Article Feature Image

When Canberra Capitals star Abby Bishop took guardianship of her niece Zala in 2013, she couldn’t have guessed the logistical nightmare that would follow. Zala was just two days old and Abby said raising her would be her top priority.

However the Opals’ policy required Abby to pay for flights, accommodation and childcare for Zala while she was playing for her country. Abby, 27, was forced to quit the team before last year’s world championship to focus on her family – but has now rejoined the Opals lineup after a landmark decision from Basketball Australia to amend its parental policy.

“I know that a lot of other female sports had great parental policies in place. So when the Basketball Australia policy came out, there were a lot of other sports who were outraged,” Abby tells The Weekly Review.

The furore over that exit, and the subsequent criticism, forced Basketball Australia to reconsider its policy. With Abby’s agent working hard to redress the issue, the organisation has  agreed to help with some costs, although details have not yet been decided.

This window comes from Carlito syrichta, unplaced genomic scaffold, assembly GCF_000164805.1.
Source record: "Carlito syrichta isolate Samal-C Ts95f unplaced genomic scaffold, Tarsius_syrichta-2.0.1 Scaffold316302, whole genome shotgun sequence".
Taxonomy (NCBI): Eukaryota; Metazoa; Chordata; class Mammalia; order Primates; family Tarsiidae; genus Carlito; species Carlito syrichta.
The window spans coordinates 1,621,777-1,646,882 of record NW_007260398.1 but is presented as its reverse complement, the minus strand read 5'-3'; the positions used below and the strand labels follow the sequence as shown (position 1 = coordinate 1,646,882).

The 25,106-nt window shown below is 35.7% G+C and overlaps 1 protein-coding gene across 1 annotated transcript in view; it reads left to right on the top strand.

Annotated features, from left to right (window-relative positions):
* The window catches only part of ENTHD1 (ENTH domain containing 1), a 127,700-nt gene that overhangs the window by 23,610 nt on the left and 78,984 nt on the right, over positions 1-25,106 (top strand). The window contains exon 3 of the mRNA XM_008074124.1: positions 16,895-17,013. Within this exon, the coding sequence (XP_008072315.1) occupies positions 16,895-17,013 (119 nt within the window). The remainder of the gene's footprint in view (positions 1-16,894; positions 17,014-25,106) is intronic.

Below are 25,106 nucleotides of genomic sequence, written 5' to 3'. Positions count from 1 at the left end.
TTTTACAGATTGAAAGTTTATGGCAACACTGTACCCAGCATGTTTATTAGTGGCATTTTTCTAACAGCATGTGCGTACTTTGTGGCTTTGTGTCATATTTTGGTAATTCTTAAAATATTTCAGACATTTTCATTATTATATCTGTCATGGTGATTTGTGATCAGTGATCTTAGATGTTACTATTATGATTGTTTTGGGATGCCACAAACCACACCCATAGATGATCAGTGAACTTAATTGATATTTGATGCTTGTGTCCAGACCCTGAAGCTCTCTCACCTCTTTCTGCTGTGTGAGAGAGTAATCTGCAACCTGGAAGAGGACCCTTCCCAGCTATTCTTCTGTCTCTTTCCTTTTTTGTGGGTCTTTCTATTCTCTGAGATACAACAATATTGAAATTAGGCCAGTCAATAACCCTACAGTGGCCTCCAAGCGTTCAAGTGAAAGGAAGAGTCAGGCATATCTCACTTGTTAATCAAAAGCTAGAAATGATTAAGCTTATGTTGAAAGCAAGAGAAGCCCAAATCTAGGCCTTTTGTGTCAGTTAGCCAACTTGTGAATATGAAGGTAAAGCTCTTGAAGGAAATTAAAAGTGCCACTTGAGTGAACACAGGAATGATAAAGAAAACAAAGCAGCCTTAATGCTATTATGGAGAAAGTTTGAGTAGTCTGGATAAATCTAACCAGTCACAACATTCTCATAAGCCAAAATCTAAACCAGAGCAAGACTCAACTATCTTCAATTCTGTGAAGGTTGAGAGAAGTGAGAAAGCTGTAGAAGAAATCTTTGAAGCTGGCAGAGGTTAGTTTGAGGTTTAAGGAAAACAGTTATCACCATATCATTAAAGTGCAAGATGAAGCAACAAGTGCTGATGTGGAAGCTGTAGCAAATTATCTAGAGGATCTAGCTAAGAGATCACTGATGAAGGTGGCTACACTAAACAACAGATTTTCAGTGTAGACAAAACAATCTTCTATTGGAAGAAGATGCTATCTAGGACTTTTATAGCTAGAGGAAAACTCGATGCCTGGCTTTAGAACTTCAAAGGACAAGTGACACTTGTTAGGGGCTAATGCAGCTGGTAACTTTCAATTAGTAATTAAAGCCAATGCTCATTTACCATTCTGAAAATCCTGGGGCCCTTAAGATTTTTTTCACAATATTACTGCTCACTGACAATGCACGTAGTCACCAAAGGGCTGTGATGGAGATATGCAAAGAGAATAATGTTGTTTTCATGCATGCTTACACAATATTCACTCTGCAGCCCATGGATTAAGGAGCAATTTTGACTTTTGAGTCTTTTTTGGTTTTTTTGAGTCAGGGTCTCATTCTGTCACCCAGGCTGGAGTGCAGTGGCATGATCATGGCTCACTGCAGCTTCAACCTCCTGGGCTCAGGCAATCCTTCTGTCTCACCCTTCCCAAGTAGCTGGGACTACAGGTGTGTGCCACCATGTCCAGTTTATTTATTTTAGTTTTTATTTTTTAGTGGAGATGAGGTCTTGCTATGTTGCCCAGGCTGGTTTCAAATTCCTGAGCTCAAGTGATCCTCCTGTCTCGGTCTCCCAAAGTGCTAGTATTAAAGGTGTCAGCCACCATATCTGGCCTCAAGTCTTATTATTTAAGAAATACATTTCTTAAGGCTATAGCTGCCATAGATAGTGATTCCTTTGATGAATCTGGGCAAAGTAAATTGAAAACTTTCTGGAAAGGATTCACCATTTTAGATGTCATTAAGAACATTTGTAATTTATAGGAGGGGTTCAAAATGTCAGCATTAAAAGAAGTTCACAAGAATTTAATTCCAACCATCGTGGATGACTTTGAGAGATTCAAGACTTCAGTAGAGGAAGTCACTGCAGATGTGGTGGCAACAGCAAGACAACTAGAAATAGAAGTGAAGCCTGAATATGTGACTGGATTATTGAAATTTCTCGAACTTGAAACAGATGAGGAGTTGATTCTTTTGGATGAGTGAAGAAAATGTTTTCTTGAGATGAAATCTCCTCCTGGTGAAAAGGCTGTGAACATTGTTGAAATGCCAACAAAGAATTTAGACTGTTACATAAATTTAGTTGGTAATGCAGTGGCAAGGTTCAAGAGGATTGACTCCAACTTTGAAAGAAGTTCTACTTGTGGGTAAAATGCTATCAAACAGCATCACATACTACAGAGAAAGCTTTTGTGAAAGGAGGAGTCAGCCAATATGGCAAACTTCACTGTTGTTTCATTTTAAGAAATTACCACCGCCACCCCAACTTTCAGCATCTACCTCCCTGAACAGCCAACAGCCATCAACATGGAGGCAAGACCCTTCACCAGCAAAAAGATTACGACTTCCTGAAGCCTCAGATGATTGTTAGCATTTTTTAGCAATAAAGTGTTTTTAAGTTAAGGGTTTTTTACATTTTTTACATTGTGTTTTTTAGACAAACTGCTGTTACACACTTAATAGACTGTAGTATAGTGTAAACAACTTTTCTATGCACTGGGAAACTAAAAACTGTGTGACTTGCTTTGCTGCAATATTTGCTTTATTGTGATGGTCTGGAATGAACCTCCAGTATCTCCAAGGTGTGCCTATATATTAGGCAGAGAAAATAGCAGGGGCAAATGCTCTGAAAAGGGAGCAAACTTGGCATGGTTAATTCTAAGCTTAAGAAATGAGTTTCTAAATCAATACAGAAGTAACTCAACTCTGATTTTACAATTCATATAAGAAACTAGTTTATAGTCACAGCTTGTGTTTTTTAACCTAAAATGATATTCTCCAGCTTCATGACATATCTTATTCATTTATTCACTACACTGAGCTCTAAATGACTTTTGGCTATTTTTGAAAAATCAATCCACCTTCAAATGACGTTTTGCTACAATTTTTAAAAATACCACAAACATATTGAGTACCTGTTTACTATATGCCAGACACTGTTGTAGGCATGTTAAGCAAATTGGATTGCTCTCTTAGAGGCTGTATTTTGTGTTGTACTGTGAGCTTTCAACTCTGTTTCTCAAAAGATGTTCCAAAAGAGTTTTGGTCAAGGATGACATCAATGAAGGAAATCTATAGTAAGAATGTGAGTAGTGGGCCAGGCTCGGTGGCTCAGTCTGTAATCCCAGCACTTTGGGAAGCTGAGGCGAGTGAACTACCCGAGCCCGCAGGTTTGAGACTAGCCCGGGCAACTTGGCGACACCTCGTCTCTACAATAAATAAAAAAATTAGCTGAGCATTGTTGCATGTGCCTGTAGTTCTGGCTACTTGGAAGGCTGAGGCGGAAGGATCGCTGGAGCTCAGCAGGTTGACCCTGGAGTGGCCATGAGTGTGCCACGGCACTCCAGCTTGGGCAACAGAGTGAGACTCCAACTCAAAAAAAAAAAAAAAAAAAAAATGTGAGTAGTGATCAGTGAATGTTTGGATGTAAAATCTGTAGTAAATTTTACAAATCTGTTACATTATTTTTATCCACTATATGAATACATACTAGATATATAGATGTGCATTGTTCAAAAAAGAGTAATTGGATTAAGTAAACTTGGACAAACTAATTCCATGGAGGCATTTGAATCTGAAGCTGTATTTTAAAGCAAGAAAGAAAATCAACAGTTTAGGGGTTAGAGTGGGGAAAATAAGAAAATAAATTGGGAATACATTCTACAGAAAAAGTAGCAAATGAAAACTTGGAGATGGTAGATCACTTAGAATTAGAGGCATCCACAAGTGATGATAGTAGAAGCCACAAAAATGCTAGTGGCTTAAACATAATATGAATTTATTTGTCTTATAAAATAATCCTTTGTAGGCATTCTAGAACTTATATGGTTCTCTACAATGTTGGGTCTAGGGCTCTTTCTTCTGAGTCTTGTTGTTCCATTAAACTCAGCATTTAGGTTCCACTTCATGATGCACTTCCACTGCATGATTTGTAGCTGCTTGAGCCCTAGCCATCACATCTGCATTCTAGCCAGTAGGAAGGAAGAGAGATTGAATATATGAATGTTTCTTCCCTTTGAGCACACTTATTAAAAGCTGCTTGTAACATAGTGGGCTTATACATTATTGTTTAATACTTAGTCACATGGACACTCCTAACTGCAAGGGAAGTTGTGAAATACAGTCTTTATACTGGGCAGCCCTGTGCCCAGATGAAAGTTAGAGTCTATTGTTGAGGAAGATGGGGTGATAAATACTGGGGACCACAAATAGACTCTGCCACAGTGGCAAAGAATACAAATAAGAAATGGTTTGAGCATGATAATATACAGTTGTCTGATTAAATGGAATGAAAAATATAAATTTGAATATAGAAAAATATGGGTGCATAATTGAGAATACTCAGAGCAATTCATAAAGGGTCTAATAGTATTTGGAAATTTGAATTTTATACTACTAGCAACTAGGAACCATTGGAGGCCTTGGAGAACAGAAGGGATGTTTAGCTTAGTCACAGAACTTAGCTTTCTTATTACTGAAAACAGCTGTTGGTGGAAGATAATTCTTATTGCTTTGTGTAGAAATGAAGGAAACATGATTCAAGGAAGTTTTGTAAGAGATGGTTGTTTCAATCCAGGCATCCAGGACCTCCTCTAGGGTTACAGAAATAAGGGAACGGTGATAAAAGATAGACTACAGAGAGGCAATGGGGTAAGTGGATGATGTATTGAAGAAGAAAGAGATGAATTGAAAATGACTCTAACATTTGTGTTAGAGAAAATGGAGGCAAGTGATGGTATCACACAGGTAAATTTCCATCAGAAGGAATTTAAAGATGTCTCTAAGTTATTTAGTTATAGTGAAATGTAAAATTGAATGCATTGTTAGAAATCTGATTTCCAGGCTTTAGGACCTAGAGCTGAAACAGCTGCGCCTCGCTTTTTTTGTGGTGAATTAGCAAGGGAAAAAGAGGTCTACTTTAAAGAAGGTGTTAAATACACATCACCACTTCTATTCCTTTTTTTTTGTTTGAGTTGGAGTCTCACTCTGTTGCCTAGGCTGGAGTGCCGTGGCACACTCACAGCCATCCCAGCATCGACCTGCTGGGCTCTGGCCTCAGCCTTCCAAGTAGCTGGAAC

Abby, who is the WNBL’s reigning Most Valuable Player, will be back in the green and gold to take part in an Olympics test event in Brazil next month.

“I am really grateful that Basketball Australia have gone back through and realised there was room for improvement with the parental policy,” she says. “I’m extremely happy that I am able to be back in the national squad, and really excited to be heading to Rio with the group in Jan.”

 

From being unsure if she would ever play for the Opals again, Abby says she is now able to give her career and her family the commitment each deserves. She says the change of policy will undoubtedly help many female basketball players trying to balance motherhood with their sporting careers.

“I think it just shows that you should always stand up for what you believe in first of all, and second I think with the policy being changed other mums who want to continue to play at the top level, will be able to without the stress of a million other things,” Abby says.